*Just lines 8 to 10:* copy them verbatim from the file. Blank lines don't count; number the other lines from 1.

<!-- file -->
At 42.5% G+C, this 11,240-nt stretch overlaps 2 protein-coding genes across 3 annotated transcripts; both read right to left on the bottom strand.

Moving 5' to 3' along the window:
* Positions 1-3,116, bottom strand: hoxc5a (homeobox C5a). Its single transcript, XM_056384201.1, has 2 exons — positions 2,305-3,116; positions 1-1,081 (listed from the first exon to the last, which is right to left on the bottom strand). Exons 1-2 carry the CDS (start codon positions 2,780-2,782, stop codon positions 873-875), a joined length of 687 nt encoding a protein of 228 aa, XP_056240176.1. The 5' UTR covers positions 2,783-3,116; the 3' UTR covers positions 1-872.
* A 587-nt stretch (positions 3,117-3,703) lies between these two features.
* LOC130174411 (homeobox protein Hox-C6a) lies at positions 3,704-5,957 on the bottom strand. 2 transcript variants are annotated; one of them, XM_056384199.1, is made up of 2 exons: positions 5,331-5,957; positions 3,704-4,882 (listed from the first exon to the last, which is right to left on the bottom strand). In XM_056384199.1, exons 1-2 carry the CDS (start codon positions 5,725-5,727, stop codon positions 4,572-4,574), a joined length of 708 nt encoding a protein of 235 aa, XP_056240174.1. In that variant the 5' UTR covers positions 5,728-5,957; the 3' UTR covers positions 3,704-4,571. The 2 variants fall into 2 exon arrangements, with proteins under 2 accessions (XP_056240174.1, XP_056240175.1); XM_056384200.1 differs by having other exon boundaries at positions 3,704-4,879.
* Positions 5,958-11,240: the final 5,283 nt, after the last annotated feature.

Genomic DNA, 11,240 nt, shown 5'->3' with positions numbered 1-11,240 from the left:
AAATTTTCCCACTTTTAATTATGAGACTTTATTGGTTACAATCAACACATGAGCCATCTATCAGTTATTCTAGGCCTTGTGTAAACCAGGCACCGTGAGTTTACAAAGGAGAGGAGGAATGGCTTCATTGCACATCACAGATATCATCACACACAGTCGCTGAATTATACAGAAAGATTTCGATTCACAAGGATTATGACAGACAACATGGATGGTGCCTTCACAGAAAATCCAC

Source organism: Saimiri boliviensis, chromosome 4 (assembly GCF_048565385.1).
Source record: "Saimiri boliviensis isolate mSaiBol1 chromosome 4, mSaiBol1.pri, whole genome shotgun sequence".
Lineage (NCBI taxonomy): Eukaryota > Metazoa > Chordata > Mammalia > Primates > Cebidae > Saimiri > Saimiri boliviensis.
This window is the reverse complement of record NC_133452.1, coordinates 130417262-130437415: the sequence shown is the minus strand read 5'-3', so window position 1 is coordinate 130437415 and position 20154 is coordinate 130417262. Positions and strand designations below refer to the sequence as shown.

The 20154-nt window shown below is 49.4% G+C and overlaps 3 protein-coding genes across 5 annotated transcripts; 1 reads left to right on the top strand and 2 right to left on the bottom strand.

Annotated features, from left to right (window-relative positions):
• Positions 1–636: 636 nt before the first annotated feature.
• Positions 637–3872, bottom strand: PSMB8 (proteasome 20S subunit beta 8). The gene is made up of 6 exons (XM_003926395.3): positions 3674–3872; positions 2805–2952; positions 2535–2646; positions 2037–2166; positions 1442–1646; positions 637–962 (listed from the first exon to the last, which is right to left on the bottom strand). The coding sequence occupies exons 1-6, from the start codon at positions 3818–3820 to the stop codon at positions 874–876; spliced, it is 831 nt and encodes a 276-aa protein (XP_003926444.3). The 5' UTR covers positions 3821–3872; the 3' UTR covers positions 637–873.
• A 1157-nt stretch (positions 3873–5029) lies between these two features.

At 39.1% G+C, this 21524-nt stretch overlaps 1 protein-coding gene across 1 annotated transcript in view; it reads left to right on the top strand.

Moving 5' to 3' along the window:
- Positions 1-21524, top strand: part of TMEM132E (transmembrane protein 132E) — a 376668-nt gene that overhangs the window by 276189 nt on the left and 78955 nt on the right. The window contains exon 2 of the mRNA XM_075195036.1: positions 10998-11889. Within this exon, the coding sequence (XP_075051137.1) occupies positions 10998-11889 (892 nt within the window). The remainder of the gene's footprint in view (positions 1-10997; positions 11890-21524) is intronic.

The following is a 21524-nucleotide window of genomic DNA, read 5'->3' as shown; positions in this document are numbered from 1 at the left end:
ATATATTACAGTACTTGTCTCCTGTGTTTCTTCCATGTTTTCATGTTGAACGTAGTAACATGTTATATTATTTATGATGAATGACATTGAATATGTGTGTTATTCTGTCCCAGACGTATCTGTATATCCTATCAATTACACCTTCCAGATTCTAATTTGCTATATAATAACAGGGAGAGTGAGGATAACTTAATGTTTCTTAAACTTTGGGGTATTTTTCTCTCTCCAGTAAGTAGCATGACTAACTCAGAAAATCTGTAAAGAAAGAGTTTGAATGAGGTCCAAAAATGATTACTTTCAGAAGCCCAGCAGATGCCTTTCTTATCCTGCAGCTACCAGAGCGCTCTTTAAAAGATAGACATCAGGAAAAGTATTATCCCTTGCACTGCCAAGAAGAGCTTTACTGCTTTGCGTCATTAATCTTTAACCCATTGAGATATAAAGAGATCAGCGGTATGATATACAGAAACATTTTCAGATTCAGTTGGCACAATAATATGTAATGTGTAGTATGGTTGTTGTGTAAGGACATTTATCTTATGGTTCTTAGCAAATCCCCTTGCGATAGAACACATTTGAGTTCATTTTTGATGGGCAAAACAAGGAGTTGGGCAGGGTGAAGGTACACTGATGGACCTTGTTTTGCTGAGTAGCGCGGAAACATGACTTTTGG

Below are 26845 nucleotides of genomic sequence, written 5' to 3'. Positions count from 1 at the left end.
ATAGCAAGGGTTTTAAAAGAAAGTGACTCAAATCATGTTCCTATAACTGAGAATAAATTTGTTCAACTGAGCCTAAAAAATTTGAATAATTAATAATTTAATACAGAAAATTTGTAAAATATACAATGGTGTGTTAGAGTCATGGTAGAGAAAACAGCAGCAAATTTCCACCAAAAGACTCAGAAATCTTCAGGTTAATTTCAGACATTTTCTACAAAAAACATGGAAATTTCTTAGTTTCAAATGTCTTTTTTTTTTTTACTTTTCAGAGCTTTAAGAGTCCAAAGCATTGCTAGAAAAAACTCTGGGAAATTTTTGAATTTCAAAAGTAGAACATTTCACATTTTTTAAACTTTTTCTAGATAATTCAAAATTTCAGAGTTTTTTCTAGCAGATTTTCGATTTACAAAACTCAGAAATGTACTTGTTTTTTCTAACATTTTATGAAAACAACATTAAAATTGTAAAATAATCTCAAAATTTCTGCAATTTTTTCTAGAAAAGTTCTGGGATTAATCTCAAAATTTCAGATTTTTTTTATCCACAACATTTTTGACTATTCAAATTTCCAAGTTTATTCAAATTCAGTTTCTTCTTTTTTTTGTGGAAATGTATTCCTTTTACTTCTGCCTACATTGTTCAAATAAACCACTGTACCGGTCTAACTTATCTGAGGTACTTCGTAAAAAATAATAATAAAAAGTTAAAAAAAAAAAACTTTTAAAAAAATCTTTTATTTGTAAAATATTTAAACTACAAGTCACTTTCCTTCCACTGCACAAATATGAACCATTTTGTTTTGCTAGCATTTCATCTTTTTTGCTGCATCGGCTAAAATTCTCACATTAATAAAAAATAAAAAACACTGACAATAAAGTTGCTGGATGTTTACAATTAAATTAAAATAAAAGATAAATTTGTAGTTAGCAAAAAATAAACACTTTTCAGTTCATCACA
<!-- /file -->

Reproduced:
AAATTTTCCCACTTTTAATTATGAGACTTTATTGGTTACAATCAACACATGAGCCATCTATCAGTTATTCTAGGCCTTGTGTAAACCAGGCACCGTGAGTTTACAAAGGAGAGGAGGAATGGCTTCATTGCACATCACAGATATCATCACACACAGTCGCTGAATTATACAGAAAGATTTCGATTCACAAGGATTATGACAGACAACATGGATGGTGCCTTCACAGAAAATCCAC

Source organism: Saimiri boliviensis, chromosome 4 (assembly GCF_048565385.1).
Source record: "Saimiri boliviensis isolate mSaiBol1 chromosome 4, mSaiBol1.pri, whole genome shotgun sequence".